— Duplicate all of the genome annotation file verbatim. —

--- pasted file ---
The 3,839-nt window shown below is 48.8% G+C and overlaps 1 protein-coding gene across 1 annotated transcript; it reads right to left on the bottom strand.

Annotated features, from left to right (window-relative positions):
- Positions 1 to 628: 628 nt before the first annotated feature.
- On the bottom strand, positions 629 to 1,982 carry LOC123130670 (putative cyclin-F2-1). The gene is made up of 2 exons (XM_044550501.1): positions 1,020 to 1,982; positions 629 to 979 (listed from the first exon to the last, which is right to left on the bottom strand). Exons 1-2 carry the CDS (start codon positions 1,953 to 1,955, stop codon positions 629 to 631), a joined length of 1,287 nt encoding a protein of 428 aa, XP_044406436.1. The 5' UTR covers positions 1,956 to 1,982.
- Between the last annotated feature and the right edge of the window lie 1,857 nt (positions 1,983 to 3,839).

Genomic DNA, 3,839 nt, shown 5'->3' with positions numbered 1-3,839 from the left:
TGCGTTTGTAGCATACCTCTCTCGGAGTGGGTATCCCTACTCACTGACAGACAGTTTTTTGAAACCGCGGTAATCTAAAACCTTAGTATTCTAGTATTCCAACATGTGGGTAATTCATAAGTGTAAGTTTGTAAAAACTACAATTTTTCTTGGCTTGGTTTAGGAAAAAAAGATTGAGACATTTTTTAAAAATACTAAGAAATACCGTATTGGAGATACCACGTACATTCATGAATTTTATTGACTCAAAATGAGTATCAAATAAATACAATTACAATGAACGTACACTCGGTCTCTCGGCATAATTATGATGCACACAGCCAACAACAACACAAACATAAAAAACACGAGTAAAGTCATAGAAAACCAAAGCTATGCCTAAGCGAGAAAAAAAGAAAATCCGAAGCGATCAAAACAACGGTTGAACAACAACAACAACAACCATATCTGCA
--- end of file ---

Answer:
The 3,839-nt window shown below is 48.8% G+C and overlaps 1 protein-coding gene across 1 annotated transcript; it reads right to left on the bottom strand.

Annotated features, from left to right (window-relative positions):
- Positions 1 to 628: 628 nt before the first annotated feature.
- On the bottom strand, positions 629 to 1,982 carry LOC123130670 (putative cyclin-F2-1). The gene is made up of 2 exons (XM_044550501.1): positions 1,020 to 1,982; positions 629 to 979 (listed from the first exon to the last, which is right to left on the bottom strand). Exons 1-2 carry the CDS (start codon positions 1,953 to 1,955, stop codon positions 629 to 631), a joined length of 1,287 nt encoding a protein of 428 aa, XP_044406436.1. The 5' UTR covers positions 1,956 to 1,982.
- Between the last annotated feature and the right edge of the window lie 1,857 nt (positions 1,983 to 3,839).

Genomic DNA, 3,839 nt, shown 5'->3' with positions numbered 1-3,839 from the left:
TGCGTTTGTAGCATACCTCTCTCGGAGTGGGTATCCCTACTCACTGACAGACAGTTTTTTGAAACCGCGGTAATCTAAAACCTTAGTATTCTAGTATTCCAACATGTGGGTAATTCATAAGTGTAAGTTTGTAAAAACTACAATTTTTCTTGGCTTGGTTTAGGAAAAAAAGATTGAGACATTTTTTAAAAATACTAAGAAATACCGTATTGGAGATACCACGTACATTCATGAATTTTATTGACTCAAAATGAGTATCAAATAAATACAATTACAATGAACGTACACTCGGTCTCTCGGCATAATTATGATGCACACAGCCAACAACAACACAAACATAAAAAACACGAGTAAAGTCATAGAAAACCAAAGCTATGCCTAAGCGAGAAAAAAAGAAAATCCGAAGCGATCAAAACAACGGTTGAACAACAACAACAACAACCATATCTGCA